The interrogation of a French collaborator revealed he had attended a conference near Munich in mid-April 1945, a few weeks before the end of the Second World War, presided over by an SS officer in full uniform in which the plans were discussed.
The agent, Olivier Mordrelle, was caught and interrogated in Italy three months later, and a report produced for MI5 that was marked “top secret,” describing his reliability as “good.”
The meeting, in a district called Deisenhofen, included 15 representatives from countries to the West of Germany, including Italy, and they were apparently told about a “great plan of promoting post-war unrest.”
In the report, released by the National Archives, Mordrelle told his interrogators:
The agents were to lie low for a “certain period after the end of the war in Europe” and at a given time were to start organising “national movements” which would be “thoroughly in keeping with the traditions of each country but which would all preach anti-Bolshevism and stir up unrest culminating in civil war.”
The main purpose, he said, was
The cardinal rule was that no movement was to make any mention of its pro-Nazi sentiments or to indulge in anti-Semitic propaganda.
The Nazis apparently planned a three-layered organisation that included a “shutzgemeinschaft” outside Europe that would direct “high policy”, second layer that would make policy and a first layer that carried out “moral propaganda work” for the various movements.
Mordrelle was told to head to Spain and contact a French agent at the Ritz Hotel in Madrid.
The file added:
Mordrelle had performed a number of roles for the occupiers, culminating in being appointed French representative for post-war activities by the Nazi party's intelligence agency, the Sicherheitsdienst.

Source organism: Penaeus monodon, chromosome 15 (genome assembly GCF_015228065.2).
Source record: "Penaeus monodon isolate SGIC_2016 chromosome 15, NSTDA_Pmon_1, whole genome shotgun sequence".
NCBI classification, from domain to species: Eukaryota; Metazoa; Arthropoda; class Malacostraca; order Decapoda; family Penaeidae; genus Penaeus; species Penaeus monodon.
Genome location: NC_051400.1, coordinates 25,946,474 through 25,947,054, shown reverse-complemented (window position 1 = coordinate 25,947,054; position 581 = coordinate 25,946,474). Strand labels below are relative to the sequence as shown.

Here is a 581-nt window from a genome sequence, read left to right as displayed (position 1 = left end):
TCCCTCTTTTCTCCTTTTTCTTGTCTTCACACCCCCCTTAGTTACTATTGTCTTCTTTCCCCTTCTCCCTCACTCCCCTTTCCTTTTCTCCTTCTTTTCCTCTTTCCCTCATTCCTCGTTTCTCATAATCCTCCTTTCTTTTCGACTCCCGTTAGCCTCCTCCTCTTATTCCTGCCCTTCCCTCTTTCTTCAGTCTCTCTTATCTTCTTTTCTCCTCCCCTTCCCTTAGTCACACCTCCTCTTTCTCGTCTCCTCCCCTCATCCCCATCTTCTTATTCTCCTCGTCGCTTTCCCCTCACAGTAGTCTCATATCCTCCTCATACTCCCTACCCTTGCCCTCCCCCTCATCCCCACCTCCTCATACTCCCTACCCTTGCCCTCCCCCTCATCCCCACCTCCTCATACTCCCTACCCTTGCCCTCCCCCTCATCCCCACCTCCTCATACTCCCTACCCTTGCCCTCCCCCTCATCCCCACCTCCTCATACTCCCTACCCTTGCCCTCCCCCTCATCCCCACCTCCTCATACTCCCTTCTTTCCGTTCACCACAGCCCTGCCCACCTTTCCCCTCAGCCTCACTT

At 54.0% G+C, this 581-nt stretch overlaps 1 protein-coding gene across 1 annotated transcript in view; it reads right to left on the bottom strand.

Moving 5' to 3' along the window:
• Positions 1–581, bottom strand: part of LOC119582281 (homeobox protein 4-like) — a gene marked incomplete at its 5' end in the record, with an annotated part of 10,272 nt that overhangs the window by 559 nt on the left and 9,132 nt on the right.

He was also said to have had contact with nationalist movements in Ireland, Wales, Scotland and Cornwall. The agent was described as 45, 5ft 7ins tall, and 145lbs, with greying hair and glasses, he was said to have a pale complexion, a moustache and false teeth.
He was said to be a former architect who designed warehouses and reinforced concrete garages for Renault and then for a firm specialising in theatre acoustics. He had served as a lieutenant in the French army but fled to Germany in 1939, believing that the
Mordrelle was sentenced to death by the French military authorities in May 1940 for continued political activity in connection with the separatist movement and for failure to report for military service.
He was said to have been involved with the IRA and described how a man called “Scarface,” thought to be Dr Hermann Goertz, parachuted into Ireland in 1940 but was caught because he failed to destroy his German uniform.
His family was paid 5,000 Francs a month by the German secret service the Abwehr throughout the war and Mordrelle was seeking to
The report added: